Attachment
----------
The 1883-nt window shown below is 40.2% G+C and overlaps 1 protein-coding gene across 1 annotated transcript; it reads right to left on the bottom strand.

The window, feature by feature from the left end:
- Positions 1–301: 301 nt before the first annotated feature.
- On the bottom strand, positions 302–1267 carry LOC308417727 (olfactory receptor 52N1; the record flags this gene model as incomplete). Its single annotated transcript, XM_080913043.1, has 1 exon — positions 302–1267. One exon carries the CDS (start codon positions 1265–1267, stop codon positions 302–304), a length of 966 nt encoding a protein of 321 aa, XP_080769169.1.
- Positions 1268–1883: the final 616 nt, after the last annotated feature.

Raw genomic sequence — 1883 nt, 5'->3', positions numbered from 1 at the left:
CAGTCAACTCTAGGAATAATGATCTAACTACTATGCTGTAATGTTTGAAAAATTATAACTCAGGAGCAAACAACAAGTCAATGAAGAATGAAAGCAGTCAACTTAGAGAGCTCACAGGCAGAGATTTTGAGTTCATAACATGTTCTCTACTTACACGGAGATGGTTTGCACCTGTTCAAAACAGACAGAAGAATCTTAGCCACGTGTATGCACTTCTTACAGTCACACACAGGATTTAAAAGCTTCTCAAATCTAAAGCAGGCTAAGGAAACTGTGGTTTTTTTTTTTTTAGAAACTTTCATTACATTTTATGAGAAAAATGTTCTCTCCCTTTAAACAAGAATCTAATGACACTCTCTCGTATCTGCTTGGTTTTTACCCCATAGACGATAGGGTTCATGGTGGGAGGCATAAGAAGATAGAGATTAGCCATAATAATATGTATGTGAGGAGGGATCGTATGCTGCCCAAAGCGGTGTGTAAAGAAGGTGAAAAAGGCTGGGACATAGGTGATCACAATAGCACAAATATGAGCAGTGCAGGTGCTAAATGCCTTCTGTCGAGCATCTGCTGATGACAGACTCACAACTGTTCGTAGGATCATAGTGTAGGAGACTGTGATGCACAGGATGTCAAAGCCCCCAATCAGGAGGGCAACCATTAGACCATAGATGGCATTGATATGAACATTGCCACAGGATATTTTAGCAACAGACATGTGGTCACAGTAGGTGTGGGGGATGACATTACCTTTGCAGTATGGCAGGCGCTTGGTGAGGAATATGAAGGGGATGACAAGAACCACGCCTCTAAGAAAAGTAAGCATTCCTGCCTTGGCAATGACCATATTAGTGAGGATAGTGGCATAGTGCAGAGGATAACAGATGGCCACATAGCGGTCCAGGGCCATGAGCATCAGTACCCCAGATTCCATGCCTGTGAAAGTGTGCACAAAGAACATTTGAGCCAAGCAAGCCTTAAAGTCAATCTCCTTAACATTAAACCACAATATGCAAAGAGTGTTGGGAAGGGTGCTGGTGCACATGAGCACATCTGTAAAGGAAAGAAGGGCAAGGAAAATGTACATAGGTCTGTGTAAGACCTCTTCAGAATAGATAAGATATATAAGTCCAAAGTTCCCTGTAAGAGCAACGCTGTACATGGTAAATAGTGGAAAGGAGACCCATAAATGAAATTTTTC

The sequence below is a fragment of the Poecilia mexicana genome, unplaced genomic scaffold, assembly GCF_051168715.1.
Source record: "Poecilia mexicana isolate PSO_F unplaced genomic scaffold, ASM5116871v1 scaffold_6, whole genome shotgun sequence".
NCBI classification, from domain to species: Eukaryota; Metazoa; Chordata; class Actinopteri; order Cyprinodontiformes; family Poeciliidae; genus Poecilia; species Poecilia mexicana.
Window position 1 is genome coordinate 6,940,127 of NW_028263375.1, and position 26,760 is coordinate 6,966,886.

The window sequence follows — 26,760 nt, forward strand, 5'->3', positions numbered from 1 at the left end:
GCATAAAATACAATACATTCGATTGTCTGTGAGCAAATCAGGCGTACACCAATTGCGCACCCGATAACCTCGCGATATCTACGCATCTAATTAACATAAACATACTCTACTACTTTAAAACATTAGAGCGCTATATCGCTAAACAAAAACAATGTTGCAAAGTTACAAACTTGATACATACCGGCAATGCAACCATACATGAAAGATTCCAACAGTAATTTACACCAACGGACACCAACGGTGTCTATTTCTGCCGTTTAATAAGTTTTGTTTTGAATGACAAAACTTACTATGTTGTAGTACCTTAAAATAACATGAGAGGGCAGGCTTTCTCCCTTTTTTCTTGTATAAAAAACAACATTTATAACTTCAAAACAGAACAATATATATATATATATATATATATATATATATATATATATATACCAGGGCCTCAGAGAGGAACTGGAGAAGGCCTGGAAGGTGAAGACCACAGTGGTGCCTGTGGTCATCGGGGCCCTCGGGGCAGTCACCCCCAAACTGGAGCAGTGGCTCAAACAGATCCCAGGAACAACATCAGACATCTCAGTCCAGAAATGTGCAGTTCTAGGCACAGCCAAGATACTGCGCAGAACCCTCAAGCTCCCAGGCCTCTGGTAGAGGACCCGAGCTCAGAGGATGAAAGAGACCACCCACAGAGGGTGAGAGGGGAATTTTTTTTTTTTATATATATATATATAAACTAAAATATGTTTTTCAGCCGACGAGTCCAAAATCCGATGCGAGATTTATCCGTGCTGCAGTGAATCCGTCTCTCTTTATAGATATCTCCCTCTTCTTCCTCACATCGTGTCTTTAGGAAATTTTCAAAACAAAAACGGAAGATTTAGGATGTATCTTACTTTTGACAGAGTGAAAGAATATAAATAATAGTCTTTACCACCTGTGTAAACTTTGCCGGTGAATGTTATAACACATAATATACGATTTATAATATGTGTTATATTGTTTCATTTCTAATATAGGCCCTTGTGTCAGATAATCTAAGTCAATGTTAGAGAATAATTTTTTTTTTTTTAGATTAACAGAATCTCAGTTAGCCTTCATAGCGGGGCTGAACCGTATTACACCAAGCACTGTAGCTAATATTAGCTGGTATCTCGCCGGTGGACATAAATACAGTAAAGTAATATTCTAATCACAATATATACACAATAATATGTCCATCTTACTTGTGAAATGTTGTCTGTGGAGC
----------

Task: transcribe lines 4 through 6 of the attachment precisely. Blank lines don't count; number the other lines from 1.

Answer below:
- On the bottom strand, positions 302–1267 carry LOC308417727 (olfactory receptor 52N1; the record flags this gene model as incomplete). Its single annotated transcript, XM_080913043.1, has 1 exon — positions 302–1267. One exon carries the CDS (start codon positions 1265–1267, stop codon positions 302–304), a length of 966 nt encoding a protein of 321 aa, XP_080769169.1.
- Positions 1268–1883: the final 616 nt, after the last annotated feature.

Raw genomic sequence — 1883 nt, 5'->3', positions numbered from 1 at the left: